As President Obama made his closing argument to the American people in the first presidential debate Wednesday night, Josh Sacks pointed at the television screen and shook his head.

“Weak, weak!” Sacks said. “I thought Obama’s closing was terrible. . . . Romney won.”

The 24-year-old IT consultant voted for Obama in 2008 but said he isn’t pleased with the president now. After getting caught up in the hope and change message of Obama’s historic campaign four years ago, Sacks said he has since been disappointed by a lack of big ideas from the president and what he describes as “an incrementalist approach.”

Sacks said he wants to vote for Mitt Romney. But at the same time, he said he’s still not convinced.

“I work in consulting, which is all about finding efficiencies and saying, ‘How can we do something better?’ ” Sacks said. “That’s [Romney’s] strong suit.”

To help make up his mind, Sacks looked to the first debate of the 2012 election season, and invited friends to eat barbecue and watch the 90-minute exchange at his apartment in Arlington.

He and co-worker Ryan Pfister were the only undecided people there; his other friends knew their preferences and were prepared to root for their candidate.

“Josh is undecided enough for all of us,” said Ben Bloomfield, who was also in attendance.

“Hey, one’s good for me, and one’s good for the country,” Sacks said, declining to comment further.

According to a Washington Post/ABC News poll released earlier this week, 32 percent of voters who say they are undecided or could still change their mind said they are “very interested” in the presidential debates.

But Sacks was adamant: He is not a typical undecided voter.

Sacks, who said his indecision is not a symptom of indifference, says he has been fairly engaged for months. He even volunteered to campaign for erstwhile GOP presidential hopeful Jon Huntsman Jr.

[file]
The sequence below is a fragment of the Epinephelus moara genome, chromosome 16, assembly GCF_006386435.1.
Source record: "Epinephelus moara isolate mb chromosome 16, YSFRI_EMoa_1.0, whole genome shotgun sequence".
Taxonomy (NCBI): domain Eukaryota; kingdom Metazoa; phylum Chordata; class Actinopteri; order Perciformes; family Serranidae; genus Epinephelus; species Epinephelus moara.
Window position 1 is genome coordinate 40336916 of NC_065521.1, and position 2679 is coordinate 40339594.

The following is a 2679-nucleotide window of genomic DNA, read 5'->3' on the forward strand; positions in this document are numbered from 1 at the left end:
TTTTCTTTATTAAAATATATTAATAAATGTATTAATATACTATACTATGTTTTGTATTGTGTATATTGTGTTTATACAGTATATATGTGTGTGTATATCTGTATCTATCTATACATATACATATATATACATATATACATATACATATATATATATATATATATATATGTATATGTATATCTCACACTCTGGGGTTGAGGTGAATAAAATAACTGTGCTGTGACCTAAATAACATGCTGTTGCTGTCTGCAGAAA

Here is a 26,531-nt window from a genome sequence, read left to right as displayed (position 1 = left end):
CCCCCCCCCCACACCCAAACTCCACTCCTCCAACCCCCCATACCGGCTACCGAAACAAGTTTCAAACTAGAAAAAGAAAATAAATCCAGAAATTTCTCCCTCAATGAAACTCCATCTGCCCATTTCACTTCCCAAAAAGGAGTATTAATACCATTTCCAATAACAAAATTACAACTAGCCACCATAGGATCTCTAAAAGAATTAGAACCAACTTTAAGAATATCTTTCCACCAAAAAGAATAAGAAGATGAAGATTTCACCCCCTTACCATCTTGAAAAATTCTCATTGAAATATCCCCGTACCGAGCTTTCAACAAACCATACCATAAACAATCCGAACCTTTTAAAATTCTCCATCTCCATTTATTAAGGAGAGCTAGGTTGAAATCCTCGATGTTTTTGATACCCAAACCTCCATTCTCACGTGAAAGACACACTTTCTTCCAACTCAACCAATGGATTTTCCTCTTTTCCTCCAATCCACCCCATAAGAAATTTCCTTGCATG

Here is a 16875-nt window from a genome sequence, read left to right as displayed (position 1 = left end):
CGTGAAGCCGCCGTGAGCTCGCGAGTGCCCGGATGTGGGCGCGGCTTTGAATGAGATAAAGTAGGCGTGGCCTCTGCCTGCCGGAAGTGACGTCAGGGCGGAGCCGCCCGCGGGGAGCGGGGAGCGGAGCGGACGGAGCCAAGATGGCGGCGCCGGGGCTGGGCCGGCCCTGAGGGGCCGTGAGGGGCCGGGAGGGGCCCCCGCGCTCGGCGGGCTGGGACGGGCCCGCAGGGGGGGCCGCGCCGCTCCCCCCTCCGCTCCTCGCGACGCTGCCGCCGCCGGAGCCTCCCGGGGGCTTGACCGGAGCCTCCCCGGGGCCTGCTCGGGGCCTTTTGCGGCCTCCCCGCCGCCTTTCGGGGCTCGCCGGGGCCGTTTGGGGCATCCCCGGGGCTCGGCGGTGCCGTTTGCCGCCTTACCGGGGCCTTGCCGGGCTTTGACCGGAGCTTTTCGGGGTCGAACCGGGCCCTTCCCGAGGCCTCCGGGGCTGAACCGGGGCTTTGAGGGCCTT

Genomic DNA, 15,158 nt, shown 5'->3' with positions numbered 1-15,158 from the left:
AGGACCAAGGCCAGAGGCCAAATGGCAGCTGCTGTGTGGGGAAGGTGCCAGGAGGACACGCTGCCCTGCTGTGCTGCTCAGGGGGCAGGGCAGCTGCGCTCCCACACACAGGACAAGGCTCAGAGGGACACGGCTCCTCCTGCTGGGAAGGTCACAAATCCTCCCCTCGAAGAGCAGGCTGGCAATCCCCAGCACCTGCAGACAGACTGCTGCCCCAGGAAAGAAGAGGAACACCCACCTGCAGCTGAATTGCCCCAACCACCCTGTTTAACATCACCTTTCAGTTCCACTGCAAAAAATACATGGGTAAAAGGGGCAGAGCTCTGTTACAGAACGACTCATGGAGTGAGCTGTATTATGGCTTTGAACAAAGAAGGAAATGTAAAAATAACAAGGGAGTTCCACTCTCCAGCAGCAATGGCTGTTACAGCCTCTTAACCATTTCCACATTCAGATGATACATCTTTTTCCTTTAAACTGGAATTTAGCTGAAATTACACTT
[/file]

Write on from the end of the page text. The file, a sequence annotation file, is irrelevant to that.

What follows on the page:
As the debate began, he cried mockingly: “Who are these undecided voters who can’t make up their minds?” He and his friends settled in with plates of cheeseburgers and beer, listening intently for buzzwords to mark on their bingo cards, such as “voucherize” and “Romney Care.”

Toward the end of the debate, Sacks put down his bingo card to take notes. He scored the candidates, with Obama beating Romney, but took off points for the president’s “missed opportunities” on his responses regarding such topics as education and health care.

On the other hand, Romney’s responses sometimes resonated with Sacks, such as when Romney talked about the energy’s future.

“This is why I like Romney, Sacks said, nodding. “Energy independence is going to be the most important issue of the next decade.”

Pfister was also frustrated with Obama’s responses. On health care, Pfister said: “Obama’s not nailing it. I actually agree with Obama on this point, but he’s just so slow in making it.”

Before he can make up his mind, Sacks said he will need to hear both candidates speak about foreign policy.

But Wednesday night, the exasperated voter considered another strategy.

‘‘I think I’m just going to flip a coin in the voting booth,” he said.